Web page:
We’re all guilty of getting angry every now and again.
It’s hard not to feel your blood boil when tourists slow you down during the morning commute.
And when idiots forget queuing etiquette and push in front.
But what’s actually happening inside your body during these fits of rage?
Life Noggin explains the science behind seeing red and why we should all try to calm the f*ck down:
They use the example of a jerk cutting you off on a motorway
In the brain, the amygdala processes that you’ve been cut off and coordinates the release of neurotransmitters called catecholamines
What that does is give you a burst of energy, preparing you for physical action
The hormones epinephrine and norepinephrine are also released, increasing blood pressure and heart rate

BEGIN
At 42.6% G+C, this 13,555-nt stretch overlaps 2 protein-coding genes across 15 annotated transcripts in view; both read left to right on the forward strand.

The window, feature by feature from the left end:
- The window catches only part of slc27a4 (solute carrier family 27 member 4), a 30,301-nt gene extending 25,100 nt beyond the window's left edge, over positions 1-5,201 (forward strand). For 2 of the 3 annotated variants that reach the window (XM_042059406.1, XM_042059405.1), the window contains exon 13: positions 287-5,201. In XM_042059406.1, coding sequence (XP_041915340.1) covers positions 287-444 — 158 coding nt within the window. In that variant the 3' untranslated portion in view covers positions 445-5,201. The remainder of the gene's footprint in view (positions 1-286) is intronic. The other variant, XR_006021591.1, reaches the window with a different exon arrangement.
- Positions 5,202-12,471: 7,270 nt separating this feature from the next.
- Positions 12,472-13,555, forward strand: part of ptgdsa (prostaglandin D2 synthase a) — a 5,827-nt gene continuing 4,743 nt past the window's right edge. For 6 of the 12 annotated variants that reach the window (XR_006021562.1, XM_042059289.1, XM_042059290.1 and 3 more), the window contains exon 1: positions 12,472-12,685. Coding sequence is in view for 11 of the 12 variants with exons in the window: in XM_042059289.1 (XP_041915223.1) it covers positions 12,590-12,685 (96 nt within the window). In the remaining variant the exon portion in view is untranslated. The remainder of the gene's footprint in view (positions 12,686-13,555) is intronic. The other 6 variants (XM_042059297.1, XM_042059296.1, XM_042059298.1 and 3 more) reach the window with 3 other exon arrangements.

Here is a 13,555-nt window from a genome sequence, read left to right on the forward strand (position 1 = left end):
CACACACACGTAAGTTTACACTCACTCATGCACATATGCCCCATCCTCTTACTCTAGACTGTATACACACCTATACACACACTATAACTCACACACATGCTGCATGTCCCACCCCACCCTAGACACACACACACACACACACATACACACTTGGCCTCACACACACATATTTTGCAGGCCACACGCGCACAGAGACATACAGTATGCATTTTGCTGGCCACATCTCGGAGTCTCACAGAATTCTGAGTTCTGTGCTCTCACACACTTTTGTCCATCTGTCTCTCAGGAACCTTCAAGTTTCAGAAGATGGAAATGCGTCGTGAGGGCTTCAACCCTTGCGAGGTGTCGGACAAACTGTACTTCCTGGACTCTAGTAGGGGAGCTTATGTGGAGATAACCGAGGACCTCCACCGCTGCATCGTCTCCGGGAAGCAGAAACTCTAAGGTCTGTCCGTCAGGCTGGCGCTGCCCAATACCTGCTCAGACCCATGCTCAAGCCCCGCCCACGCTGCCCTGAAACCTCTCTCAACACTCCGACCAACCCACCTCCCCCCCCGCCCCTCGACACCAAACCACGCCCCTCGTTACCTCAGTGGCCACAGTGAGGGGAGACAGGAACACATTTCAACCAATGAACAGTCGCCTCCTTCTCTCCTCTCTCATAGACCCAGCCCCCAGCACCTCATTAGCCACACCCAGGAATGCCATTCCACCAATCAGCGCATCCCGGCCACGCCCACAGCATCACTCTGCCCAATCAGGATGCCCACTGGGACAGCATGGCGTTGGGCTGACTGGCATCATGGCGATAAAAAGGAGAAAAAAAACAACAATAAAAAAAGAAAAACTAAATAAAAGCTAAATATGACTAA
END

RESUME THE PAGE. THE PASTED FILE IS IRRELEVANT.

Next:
As the blood rushes to the extremities, the face flushes red
Epinephrine and norepinephrine also fill your arteries with glucose and fatty acids
Unsurprisingly, all of this isn’t very good for you:
People who frequently get angry have a far higher risk of heart disease from overworking the heart.
The build up of fatty acids also narrows arteries and decreases flow of oxygen rich blood, which can lead to strokes, heart attacks and even death.
To get rid of anger you need to simply need to engage your brain’s prefrontal cortex, which manages judgement.
This can be done through meditation, anger management therapy, exercise and other relaxing activities.
Check out the full video here:
Article and images first appeared on Metro